Singapore

Patrons concerned by stalls without halal certification at Geylang Serai Bazaar

Since its opening last Friday, this year's annual Ramadan bazaar at Geylang Serai has been troubled by controversy.

Earlier this week, 22 unlicensed food handlers and illegal workers were nabbed in a joint raid by the Ministry of Manpower, National Environment Agency and Singapore Police Force.

But even during its first weekend of operation, concerned customers had raised concerns on how many food stalls at the Geylang Serai Bazaar were halal-certified (referring to food prepared according Islamic requirements).

According to The Halal Food Blog, a popular website that reviews halal establishments in Singapore, more than 1,000 people have raised concerns about the food stalls there.

Madam Jumaiyah Mahathir, managing director of Chooosie Group, the managing company for Halalfoodhunt and The Halal Food Blog, told The New Paper on Wednesday: "The overwhelming comments from both the public and stores compelled us to create a list of halal stalls. We had over 1,000 people asking about the halal certification for some food stalls and this was a huge number compared to last year when we got zero (queries)."

She and her team went to the bazaar to ask stall owners if they were halal, halal-certified or were Muslim owned. Of the 170 stalls they informally polled, nearly half were not Muslim-owned and not halal-certified.

One of the contractors involved with the bazaar had earlier told TNP that stallholders had been told they should at least have a Muslim partner if the stall is selling food.

Tenants were also told to respect the significance of the Ramadan bazaar, said Mr Muhammad Mustaffa, head of Enniche, one of the events companies that helped to recruit stallholders for the bazaar.

"I made sure to inform tenants who want to sell food to have a Muslim partner to guarantee that the items would be halal and that the people handling the food must be Muslims," he added, saying that with so many stalls at the bazaar, it was difficult to enforce the rule.

The Islamic Religious Council of Singapore (Muis) issues halal certificates for temporary stalls.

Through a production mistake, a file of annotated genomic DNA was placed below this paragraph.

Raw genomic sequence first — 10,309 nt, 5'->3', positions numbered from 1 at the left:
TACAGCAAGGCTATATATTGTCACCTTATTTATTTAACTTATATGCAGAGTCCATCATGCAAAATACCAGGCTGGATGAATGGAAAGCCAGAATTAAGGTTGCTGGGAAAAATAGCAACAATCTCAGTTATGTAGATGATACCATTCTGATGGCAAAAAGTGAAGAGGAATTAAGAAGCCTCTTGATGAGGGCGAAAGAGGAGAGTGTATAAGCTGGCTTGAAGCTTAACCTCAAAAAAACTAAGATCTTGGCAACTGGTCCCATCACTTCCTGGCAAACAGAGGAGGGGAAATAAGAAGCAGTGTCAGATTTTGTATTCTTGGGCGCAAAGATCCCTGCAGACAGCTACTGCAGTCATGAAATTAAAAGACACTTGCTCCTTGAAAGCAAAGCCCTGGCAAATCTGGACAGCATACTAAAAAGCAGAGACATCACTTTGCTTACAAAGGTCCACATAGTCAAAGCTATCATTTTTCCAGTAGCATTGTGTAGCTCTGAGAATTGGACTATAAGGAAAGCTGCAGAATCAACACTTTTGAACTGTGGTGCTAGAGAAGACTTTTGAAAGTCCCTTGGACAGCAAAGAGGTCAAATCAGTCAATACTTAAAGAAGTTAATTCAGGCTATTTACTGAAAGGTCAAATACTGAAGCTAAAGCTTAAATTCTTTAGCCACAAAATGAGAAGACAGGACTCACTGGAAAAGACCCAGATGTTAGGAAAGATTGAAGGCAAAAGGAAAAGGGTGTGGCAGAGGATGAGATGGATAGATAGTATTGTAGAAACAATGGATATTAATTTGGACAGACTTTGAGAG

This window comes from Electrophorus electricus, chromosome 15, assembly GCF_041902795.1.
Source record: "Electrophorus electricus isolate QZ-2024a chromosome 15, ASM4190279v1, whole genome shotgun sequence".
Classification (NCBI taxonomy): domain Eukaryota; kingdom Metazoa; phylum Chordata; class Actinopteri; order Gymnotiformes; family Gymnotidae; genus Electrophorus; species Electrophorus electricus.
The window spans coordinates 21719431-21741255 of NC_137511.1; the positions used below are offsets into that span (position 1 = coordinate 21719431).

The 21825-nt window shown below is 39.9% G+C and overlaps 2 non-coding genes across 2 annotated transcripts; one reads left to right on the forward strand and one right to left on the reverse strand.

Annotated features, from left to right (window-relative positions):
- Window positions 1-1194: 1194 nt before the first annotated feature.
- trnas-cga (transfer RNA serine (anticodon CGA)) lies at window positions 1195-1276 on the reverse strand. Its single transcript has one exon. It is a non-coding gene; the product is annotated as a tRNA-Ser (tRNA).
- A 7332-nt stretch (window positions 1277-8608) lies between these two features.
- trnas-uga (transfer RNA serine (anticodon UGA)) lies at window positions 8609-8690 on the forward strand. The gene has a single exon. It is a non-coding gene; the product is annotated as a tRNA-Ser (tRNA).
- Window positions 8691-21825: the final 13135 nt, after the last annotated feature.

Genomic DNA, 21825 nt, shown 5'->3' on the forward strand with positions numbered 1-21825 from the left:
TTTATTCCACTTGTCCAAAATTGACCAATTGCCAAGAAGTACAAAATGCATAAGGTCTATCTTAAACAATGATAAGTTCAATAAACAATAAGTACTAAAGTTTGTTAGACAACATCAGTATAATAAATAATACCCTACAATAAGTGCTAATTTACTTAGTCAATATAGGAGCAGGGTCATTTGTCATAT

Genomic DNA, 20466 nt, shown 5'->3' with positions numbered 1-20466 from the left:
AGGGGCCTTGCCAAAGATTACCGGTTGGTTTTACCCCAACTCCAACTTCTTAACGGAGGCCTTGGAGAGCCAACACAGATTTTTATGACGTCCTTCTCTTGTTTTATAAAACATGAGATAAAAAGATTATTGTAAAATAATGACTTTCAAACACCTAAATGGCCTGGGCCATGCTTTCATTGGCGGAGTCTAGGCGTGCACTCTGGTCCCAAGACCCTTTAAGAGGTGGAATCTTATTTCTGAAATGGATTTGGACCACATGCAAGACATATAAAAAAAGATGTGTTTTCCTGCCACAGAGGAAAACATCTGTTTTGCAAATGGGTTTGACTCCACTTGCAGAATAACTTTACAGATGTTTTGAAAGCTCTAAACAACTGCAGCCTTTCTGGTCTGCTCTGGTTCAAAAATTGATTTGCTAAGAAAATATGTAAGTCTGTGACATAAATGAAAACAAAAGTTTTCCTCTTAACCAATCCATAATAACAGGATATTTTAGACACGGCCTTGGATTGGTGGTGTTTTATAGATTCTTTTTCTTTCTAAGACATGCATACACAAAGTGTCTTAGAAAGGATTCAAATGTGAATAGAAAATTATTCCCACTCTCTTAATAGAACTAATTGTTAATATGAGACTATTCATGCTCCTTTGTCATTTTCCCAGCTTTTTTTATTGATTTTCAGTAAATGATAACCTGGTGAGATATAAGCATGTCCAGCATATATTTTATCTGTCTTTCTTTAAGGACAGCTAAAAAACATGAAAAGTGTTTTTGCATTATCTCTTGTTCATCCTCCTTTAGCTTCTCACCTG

But the certificates are only issued to establishments which already have an existing Muis halal certificate.

Muis told TNP that the application can be made online and the certificate is generally issued within seven days.

The cost of the halal certificate for temporary stalls depends on the duration applied for, starting from $75 for a period of seven days.

Minister-in-Charge of Muslim Affairs, Dr Yaacob Ibrahim, who spoke to reporters on the sidelines of the Madrasah Student Awards yesterday, said: "The Ramadan bazaar is an important part of our tradition, it enriches not just our religious life but also the social life of Singaporeans.

"I leave it to the organisers to decide what is best to ensure a proper variety of food, but at the end of the day I always believe that as Muslims, wherever we patronise, we have to do our own due diligence."

A vice-president of the Singapore Malay Chamber of Commerce and Industry, Mr Azhar Othman, told TNP that the halal issue is a serious matter and that stalls should be halal-certified or halal-compliant.

He said: "(The) bazaar in Geylang during Ramadan is a brand on its own just like (the celebrations for) Chinese New Year in Chinatown, Deepavali in Little India and Christmas in Orchard Road.

"The uniqueness to make it halal-compliant sets a standard on its own and will definitely attract tourists."- ADDITIONAL REPORTING BY LINETTE HENG

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